“Be a warrior,” is the tagline for Disney’s upcoming film A Wrinkle in Time. Oprah has said it numerous times in trailers and TV spots. “Be a warrior”. While young boys and men of color just saw a remarkable example of a warrior in Black Panther’s T’Challa, young women of color are about to see that in Wrinkle’s leading lady, Meg Murry.
Representation is a huge word right now. Representation is being discussed on the news, at the Oscars, on social media and every major platform. Why? Because people want to see themselves on screen — and not just as tropes or as token characters — but as fully developed people with whom they can identify. Let’s look at how A Wrinkle in Time is going to address that head-on.
Black Children Matter
A Wrinkle in Time is a film that is full of representation. White fathers can identify with Chris Pine’s Mr. Murry, Black mothers can identify with Gugu Mbatha-Raw’s Mrs. Murry, young dark skinned girls can identify with Storm Reid’s Meg, and Filipino boys can identify with Deric McCabe’s Charles Wallace. Latino audiences, white audiences, even Indian audiences have characters in this film that look like them, and that was completely intentional on Director Ava DuVernay’s part.
The story is also incredibly timely and prescient. Not because it boasts a political message or even a message that one would say is ripped from the headlines. A Wrinkle in Time is more profound than that, it’s more timeless, and it’s more personal. The crux of A Wrinkle in Time is about love. It’s about learning to love those imperfections in ourselves that make us unique. It’s about loving those around us, even when it hurts, because our love has power and can save them. It’s also about not giving up hope.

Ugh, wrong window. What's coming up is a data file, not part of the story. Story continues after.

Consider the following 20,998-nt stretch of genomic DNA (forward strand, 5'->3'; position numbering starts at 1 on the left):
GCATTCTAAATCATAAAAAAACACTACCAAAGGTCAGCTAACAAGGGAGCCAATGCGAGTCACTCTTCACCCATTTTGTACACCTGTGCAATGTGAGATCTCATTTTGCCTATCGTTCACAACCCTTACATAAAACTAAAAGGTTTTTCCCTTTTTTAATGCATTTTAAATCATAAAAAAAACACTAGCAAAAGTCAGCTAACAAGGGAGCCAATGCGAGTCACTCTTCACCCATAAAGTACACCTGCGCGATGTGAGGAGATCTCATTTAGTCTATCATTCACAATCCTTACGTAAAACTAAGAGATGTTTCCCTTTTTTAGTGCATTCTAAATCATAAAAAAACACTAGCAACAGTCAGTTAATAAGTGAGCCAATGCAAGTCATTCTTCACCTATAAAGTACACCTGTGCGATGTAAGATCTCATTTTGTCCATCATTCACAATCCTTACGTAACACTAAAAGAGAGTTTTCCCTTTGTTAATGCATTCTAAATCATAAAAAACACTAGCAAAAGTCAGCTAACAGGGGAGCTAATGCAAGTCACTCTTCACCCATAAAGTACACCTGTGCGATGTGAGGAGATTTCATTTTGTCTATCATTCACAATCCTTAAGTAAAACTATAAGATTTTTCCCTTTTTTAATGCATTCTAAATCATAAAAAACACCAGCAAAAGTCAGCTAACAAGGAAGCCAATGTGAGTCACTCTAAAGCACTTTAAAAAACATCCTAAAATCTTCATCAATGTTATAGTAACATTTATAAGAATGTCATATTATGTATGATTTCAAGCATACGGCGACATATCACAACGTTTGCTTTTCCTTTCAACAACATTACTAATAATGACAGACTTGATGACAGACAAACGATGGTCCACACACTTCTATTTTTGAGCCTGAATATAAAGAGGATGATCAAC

Hope in A Wrinkle in Time
Hope is the most powerful force in the universe. That may sound hyperbolic, but it’s true. No matter what situation a person is facing in life, hope can anchor them to push through. Hope fuels the fight for what’s important in life. During Mr. Murry’s disappearance, Meg, her mother, and her entire family never lost hope that he was coming home. People in school tried to dissuade Meg from believing he was coming back — they told her he ran off with another woman. But as fans will find out in the film, Mr. Murry didn’t leave his family, he was taken.
Meg’s hope in her father’s return, her love for her brother Charles Wallace, and the acceptance and self-love she is able to impart to herself as the qualities that make her a warrior. She will be a powerful role model for any young woman who sees this film, no matter their skin color. Though, there will be an extra layer of impact for little girls of color who have never seen themselves on the big screen before. Meg will absolutely be a new hero for a new generation. She’ll be a young black hero, which is no small thing.
A Wrinkle in Time comes out March 9, 2018.
TV editor at FANDOM. Creator of The Marvel Report. Journalist, Comic-Con reporter, Podcaster.